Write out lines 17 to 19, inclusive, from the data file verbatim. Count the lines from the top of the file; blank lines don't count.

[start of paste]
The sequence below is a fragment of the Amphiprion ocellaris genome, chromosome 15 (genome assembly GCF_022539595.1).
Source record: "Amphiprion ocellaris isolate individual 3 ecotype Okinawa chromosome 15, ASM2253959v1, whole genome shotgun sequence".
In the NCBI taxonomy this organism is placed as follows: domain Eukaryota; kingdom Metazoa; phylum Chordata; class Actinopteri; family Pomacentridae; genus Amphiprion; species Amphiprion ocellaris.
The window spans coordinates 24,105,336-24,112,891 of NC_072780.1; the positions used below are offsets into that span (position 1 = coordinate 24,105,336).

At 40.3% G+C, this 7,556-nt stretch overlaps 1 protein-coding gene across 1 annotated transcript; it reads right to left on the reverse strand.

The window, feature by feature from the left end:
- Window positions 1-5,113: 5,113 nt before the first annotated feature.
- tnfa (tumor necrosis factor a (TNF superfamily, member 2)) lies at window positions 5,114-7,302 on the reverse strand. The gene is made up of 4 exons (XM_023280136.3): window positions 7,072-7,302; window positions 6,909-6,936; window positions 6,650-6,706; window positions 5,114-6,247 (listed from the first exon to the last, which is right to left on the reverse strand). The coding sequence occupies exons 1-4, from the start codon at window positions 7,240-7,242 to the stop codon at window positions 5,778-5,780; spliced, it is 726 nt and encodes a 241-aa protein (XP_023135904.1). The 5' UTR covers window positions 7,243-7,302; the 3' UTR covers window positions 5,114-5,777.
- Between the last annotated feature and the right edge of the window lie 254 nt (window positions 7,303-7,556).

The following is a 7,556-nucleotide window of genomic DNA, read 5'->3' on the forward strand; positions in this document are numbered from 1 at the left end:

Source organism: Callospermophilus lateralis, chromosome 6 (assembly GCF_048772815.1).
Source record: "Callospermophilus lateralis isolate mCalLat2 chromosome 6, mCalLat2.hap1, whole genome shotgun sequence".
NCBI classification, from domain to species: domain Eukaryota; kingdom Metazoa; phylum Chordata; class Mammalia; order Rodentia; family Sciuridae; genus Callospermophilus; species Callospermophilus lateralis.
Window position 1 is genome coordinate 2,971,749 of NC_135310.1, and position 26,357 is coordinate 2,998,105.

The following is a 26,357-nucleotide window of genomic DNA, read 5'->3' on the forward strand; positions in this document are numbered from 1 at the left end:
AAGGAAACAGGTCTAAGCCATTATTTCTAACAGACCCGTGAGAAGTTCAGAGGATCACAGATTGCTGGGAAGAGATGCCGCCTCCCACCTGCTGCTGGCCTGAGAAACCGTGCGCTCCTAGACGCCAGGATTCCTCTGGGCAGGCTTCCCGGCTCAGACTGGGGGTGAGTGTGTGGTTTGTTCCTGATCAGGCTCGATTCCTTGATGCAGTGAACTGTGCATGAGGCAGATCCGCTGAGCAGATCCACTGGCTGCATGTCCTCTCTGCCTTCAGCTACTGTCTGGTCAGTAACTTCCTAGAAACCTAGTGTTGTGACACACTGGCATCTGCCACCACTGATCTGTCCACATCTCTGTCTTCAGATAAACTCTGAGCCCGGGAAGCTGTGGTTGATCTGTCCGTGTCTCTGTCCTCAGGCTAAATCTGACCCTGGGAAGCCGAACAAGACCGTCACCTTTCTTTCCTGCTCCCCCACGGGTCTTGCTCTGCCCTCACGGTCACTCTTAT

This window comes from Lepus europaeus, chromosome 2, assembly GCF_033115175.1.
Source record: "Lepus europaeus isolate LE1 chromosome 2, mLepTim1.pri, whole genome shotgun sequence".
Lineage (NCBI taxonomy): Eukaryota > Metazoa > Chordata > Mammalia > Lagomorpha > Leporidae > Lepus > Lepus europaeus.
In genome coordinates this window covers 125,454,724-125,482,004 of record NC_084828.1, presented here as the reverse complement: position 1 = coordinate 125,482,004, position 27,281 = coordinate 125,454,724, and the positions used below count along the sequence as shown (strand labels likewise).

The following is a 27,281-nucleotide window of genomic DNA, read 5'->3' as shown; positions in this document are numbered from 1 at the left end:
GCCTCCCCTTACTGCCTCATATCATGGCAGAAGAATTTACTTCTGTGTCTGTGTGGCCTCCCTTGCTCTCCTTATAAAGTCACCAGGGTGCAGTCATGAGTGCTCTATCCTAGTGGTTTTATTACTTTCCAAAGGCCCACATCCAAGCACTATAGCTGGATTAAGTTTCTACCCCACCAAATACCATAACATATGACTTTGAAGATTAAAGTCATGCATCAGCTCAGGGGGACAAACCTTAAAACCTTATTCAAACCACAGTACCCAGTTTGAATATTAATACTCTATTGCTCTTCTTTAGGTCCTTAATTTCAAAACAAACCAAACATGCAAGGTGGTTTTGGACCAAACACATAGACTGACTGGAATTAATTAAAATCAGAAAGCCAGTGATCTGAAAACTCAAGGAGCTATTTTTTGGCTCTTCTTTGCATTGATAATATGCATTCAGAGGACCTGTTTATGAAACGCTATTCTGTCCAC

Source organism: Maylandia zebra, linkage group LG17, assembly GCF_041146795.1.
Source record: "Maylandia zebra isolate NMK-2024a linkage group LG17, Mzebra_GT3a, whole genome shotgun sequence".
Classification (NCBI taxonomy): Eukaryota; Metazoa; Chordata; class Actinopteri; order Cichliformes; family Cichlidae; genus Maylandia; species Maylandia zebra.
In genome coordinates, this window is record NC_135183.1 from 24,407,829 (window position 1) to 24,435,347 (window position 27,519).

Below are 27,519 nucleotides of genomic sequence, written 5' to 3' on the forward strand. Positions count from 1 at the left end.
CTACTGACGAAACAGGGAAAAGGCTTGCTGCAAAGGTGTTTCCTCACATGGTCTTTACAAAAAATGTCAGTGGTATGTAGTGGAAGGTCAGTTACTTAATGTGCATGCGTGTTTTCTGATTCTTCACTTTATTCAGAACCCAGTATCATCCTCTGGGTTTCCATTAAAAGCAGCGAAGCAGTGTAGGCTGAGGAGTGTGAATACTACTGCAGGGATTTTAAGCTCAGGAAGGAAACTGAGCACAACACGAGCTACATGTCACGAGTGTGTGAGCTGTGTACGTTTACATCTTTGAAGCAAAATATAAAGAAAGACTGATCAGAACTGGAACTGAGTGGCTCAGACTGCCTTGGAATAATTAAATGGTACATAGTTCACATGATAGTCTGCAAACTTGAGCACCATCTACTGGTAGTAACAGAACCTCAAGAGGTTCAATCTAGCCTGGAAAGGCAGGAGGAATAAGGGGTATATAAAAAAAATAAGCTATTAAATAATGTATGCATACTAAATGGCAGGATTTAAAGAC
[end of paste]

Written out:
This window comes from Lepus europaeus, chromosome 2, assembly GCF_033115175.1.
Source record: "Lepus europaeus isolate LE1 chromosome 2, mLepTim1.pri, whole genome shotgun sequence".
Lineage (NCBI taxonomy): Eukaryota > Metazoa > Chordata > Mammalia > Lagomorpha > Leporidae > Lepus > Lepus europaeus.